By the end of 1997 I was down on my luck. Earlier in the year, I had come down with a bad case of dot.com fever and I was determined to establish The Next Big Thing in hi-tech.
As I made the rounds from one venture capital firm to another, though, I was met with the same response. The words varied but the direction was always the same.
By the time I was given the name of a private investor named Michael Karash, I had been out of work close to a year and what little savings Jody and I had left had all but dried up.
My first meeting with Michael was in his Tel Aviv office. As soon as I walked in the door, I knew something was different. First of all, he had actually read my business plan and had marked it up with all manner of comments.
Michael asked me several questions, mainly about my character. There was an immediate rapport, even a playfulness one wouldn't expect so soon in a relationship.
"You know what 'Karish' (the Hebrew pronunciation of his name) means don't you?" he asked.
"It means shark," he said and chuckled while flipping through my documents one last time. Then he turned to me and said point blank: "Okay, I'll give you $150,000 today. But I take 50% of the company."
And then with a sly grin that I would come to know almost as well as my own children's, he added, "You and I will be partners."
I told him I'd think about it, but I already knew. It was now or never and I was far too close to the edge of never. Michael was what they call in the industry an angel. In more ways than one, I thought as I walked back to my car.
Over the course of the next two and a half years, Michael and I became like family. We were the parents presiding over our growing family. Our little company opened offices in Jerusalem, New York and San Francisco, hired -- and fired -- some 25 employees, and in the end raised over $3 million dollars.
It was a glorious ride. We flew the redeye in business class to give presentations and meet with strategic partners in Denver, Minneapolis, Philadelphia, Dallas and countless other locations I no longer can or care to recall. We negotiated in fancy restaurants and slept in $300 a night hotels.
As the company began to disintegrate along with the rest of the hi-tech industry, it was money that tore us apart.
Ultimately, though, as the company began to disintegrate along with the rest of the hi-tech industry, it was money that tore us apart. Just like family. Arguments over final salaries and divvying up the remaining assets became painfully contentious.
When the company finally closed its doors, we fell out of touch.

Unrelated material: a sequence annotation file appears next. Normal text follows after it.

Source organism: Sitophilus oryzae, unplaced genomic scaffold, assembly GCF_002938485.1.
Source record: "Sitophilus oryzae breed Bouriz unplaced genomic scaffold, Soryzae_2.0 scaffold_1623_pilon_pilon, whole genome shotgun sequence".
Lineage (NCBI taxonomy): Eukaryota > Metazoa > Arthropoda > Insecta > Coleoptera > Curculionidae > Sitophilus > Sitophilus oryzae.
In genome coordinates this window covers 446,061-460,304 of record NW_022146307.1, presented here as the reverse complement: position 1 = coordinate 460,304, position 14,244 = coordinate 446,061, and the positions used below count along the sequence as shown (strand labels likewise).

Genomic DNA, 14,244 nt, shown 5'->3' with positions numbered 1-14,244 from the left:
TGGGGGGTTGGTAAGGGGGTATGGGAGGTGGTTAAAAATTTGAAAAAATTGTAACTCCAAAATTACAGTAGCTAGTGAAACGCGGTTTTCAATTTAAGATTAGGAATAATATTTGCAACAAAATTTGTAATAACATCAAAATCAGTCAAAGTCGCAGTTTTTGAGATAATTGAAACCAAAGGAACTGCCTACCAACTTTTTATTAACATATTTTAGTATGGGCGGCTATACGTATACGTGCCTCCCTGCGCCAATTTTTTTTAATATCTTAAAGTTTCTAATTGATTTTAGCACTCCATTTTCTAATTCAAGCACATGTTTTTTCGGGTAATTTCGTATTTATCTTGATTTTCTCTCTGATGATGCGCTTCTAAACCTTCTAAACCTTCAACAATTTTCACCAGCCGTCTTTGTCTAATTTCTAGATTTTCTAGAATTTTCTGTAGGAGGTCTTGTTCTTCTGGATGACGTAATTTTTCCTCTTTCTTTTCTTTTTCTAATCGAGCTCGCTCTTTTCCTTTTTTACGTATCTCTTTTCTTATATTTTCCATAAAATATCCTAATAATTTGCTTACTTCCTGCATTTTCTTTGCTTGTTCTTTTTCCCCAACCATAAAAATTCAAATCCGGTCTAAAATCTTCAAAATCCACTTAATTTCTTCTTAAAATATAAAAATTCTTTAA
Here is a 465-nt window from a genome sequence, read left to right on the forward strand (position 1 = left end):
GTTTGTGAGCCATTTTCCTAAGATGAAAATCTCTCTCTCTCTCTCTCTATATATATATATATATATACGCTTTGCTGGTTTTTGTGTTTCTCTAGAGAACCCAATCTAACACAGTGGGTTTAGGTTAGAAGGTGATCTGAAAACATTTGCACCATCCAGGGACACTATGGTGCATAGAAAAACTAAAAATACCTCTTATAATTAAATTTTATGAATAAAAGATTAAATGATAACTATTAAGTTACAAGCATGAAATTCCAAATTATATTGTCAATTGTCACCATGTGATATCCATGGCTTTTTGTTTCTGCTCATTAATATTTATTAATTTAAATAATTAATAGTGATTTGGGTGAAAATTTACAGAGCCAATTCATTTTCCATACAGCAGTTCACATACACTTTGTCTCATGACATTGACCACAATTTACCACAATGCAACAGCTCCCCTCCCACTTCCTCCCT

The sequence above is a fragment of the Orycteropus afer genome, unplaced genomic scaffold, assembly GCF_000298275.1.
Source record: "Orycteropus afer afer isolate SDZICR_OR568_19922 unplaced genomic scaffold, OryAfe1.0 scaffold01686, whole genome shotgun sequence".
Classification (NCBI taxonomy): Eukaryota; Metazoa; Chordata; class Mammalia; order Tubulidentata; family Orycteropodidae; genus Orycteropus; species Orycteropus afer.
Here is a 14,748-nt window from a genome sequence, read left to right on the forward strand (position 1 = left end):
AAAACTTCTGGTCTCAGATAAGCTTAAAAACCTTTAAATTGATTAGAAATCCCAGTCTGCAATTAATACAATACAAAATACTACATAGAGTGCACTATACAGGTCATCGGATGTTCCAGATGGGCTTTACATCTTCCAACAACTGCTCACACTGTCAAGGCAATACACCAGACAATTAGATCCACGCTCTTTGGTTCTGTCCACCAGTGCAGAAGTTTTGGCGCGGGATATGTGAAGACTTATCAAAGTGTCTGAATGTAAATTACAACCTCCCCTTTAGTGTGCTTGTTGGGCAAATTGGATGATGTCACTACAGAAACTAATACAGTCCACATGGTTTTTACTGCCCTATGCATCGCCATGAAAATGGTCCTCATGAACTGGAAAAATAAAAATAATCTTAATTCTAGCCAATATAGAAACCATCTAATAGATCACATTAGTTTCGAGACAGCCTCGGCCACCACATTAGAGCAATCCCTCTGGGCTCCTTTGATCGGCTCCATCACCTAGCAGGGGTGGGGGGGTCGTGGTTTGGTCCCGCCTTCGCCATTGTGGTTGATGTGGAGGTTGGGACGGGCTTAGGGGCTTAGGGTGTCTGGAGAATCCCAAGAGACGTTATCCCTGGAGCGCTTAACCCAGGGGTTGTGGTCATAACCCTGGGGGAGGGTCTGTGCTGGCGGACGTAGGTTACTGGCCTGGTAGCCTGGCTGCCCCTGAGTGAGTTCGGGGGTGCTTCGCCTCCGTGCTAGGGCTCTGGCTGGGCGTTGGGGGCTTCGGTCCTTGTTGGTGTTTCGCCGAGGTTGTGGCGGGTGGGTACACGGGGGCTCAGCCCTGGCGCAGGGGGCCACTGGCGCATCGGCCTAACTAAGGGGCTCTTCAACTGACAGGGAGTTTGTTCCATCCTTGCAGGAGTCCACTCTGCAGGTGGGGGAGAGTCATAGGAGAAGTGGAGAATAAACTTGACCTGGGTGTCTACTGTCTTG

I hadn't heard nor thought much of Michael in the last three years. Until a few weeks ago when I received an email saying that Michael had died of a sudden heart attack. By the time the message found its way to me, the funeral had already passed.
The next day, I had a meeting with Ami, my accountant. We'd become embroiled in a seemingly intractable argument over expectations and services rendered. As we sat together, trying to come to an amicable agreement that was looking increasingly remote, I felt small tears welling up in my eyes.
This was not a good negotiating tactic.
But suddenly everything looked different. Ami and I were family too. I had worked with him for even longer than I had with Michael. And just like Michael, he could drop dead at any moment.
As I struggled with my thoughts, I tried to figure out exactly why this was hitting me so hard. It wasn't like I wanted Michael back as my constant companion just like in the good old days. Nor were there burning words I still felt I needed to say. I had accepted that we had gone our separate ways and I was okay with that. Any anger had long since dissipated.
But it was inconceivable that, after everything we had been through, we no longer had a relationship. That I hadn't in the three years that had passed ever picked up the phone to say "hi."
And now I couldn't.
I turned to Ami and shared the news about Michael. I told him how I didn't want us to stumble down the same path. Then I made a financial offer which was more generous than I'd originally planned and I said I hoped he'd accept it.
He did. We shook hands and embraced.
And now I turn to you, dear reader. Pick up the phone and call someone you haven't spoken to in awhile. Not because you want to be best buddies. Not because you even want to get together for coffee.
But because you never know when you won't have the chance again.